This is a large Board (“too large”, several members say). There are 24 voting members (one from each District plus 4 “at large”, one of them a “Youth”) plus the Chief Governance Officer (CGO, formerly called Moderator), President, Financial Advisor, Executive Vice President, Youth Observer, Treasurer, and Assistant to the EVP and Board for 31 people around the table plus a Youth and a Young Adult observer. This includes 16 women and 4 people who identify publicly as people of color. Seven are ministers. At least 3 ("at least" because it is based on whether or not people referred to their partners in conversation) identify as GLBT. Though the older I get the less I can tell, no more than 5 (including observers) are under the age of 40. The dynamics and “air time” of a 31 member body make it difficult to have the kind of in depth discussion that is really needed for most of the complex issues we are discussing: ministerial excellence, collaboration with other like-minded organizations, how we govern ourselves (and the Association), how we elect our leaders, and working to end racism and oppression. So the Board created four “working groups” that have a general charge to delve deeper into the purposes of our association: to grow Unitarian Universalism, serve the needs of member congregations, to be in association with other groups, and to live our faith in the larger world. Recently a fifth working group on governance was added, which works collaboratively with the other four to sort out our governance structure. These groups meet on Friday, report out on Saturday, including offering motions that are then voted on Sunday.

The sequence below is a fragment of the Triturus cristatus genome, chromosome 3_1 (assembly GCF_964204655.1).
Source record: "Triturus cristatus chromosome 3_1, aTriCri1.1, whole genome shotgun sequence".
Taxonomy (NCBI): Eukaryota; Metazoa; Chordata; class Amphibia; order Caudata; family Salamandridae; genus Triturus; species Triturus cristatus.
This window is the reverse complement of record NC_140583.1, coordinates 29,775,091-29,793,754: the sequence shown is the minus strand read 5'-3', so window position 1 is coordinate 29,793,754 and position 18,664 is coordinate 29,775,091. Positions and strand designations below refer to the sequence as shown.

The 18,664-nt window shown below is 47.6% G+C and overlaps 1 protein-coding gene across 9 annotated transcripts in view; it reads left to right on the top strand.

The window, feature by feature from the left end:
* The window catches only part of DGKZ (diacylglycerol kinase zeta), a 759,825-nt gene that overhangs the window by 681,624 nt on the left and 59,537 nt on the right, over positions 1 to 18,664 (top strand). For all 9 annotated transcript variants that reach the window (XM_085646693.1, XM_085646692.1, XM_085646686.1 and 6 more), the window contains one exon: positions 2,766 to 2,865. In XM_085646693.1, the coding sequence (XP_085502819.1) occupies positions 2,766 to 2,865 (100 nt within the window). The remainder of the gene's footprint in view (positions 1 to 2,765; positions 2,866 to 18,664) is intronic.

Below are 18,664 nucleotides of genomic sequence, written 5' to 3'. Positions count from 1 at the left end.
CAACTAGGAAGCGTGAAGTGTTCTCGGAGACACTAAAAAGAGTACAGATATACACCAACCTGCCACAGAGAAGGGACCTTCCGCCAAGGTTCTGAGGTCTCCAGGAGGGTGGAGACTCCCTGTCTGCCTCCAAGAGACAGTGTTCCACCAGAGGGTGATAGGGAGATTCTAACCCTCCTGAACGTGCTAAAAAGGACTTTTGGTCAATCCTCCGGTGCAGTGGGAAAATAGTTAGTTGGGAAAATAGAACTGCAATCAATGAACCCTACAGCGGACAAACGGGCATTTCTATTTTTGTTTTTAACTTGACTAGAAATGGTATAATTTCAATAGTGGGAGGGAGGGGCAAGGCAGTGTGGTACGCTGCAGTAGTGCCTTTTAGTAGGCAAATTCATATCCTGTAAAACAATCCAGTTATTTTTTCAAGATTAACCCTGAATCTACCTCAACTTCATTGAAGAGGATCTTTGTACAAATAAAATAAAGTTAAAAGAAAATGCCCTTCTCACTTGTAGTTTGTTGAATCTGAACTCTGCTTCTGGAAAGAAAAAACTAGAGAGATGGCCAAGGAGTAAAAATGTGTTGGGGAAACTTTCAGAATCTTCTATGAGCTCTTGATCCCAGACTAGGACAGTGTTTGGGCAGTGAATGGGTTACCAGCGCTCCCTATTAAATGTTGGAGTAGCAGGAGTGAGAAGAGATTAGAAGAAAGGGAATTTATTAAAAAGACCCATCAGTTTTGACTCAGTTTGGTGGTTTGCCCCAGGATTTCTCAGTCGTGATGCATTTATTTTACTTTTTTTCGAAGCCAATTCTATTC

The Moderator (now the Chief Governance Officer) is good – very good. Gini Courter facilitates the meetings as one part chair, one part teacher, and three parts “non-anxious presence”. She does this through humor, intellect, and giving us permission to struggle with “big issues” and process – pointing out that this is all very normal. We request permission to speak with large orange cards (that are also used to vote), with Paul Rickter, able secretary, keeping track of who is next with tiles with our names on them for Gini to see. Everyone uses a microphone (or risk being called “Mike! Mike!”). I don’t think there was anyone, including us five new board members, who did not participate in the discussions. Observers range from a few to many, but most of us forget they are there. There are disagreements, yet respect in the room. The process observations at the end of each half day are detailed and very insightful. It does not feel like a “clique”.